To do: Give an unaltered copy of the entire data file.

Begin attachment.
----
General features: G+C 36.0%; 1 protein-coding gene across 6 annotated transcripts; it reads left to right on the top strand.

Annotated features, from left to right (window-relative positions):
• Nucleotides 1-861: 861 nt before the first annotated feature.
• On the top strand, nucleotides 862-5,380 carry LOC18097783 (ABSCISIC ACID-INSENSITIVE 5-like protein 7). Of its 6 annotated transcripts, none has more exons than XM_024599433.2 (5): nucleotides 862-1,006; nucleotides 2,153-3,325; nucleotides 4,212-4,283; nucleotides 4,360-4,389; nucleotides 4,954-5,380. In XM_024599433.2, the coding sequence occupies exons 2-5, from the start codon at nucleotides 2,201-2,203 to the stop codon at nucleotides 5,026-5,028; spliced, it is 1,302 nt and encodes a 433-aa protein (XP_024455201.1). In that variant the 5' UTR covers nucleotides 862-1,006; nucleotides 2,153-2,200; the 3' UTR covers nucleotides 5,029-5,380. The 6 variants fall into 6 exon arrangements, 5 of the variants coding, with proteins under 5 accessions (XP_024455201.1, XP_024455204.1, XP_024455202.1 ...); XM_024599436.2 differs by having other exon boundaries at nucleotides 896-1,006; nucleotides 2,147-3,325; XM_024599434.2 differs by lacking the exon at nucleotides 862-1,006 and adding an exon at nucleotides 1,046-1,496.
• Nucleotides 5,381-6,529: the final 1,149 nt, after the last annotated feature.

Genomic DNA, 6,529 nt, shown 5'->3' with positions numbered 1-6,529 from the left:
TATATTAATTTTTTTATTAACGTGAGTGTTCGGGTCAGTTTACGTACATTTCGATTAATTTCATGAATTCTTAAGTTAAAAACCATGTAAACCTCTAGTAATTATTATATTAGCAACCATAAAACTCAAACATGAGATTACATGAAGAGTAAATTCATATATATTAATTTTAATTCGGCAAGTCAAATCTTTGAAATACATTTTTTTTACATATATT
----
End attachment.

General features: G+C 36.0%; 1 protein-coding gene across 6 annotated transcripts; it reads left to right on the top strand.

Annotated features, from left to right (window-relative positions):
• Nucleotides 1-861: 861 nt before the first annotated feature.
• On the top strand, nucleotides 862-5,380 carry LOC18097783 (ABSCISIC ACID-INSENSITIVE 5-like protein 7). Of its 6 annotated transcripts, none has more exons than XM_024599433.2 (5): nucleotides 862-1,006; nucleotides 2,153-3,325; nucleotides 4,212-4,283; nucleotides 4,360-4,389; nucleotides 4,954-5,380. In XM_024599433.2, the coding sequence occupies exons 2-5, from the start codon at nucleotides 2,201-2,203 to the stop codon at nucleotides 5,026-5,028; spliced, it is 1,302 nt and encodes a 433-aa protein (XP_024455201.1). In that variant the 5' UTR covers nucleotides 862-1,006; nucleotides 2,153-2,200; the 3' UTR covers nucleotides 5,029-5,380. The 6 variants fall into 6 exon arrangements, 5 of the variants coding, with proteins under 5 accessions (XP_024455201.1, XP_024455204.1, XP_024455202.1 ...); XM_024599436.2 differs by having other exon boundaries at nucleotides 896-1,006; nucleotides 2,147-3,325; XM_024599434.2 differs by lacking the exon at nucleotides 862-1,006 and adding an exon at nucleotides 1,046-1,496.
• Nucleotides 5,381-6,529: the final 1,149 nt, after the last annotated feature.

Genomic DNA, 6,529 nt, shown 5'->3' with positions numbered 1-6,529 from the left:
TATATTAATTTTTTTATTAACGTGAGTGTTCGGGTCAGTTTACGTACATTTCGATTAATTTCATGAATTCTTAAGTTAAAAACCATGTAAACCTCTAGTAATTATTATATTAGCAACCATAAAACTCAAACATGAGATTACATGAAGAGTAAATTCATATATATTAATTTTAATTCGGCAAGTCAAATCTTTGAAATACATTTTTTTTACATATATT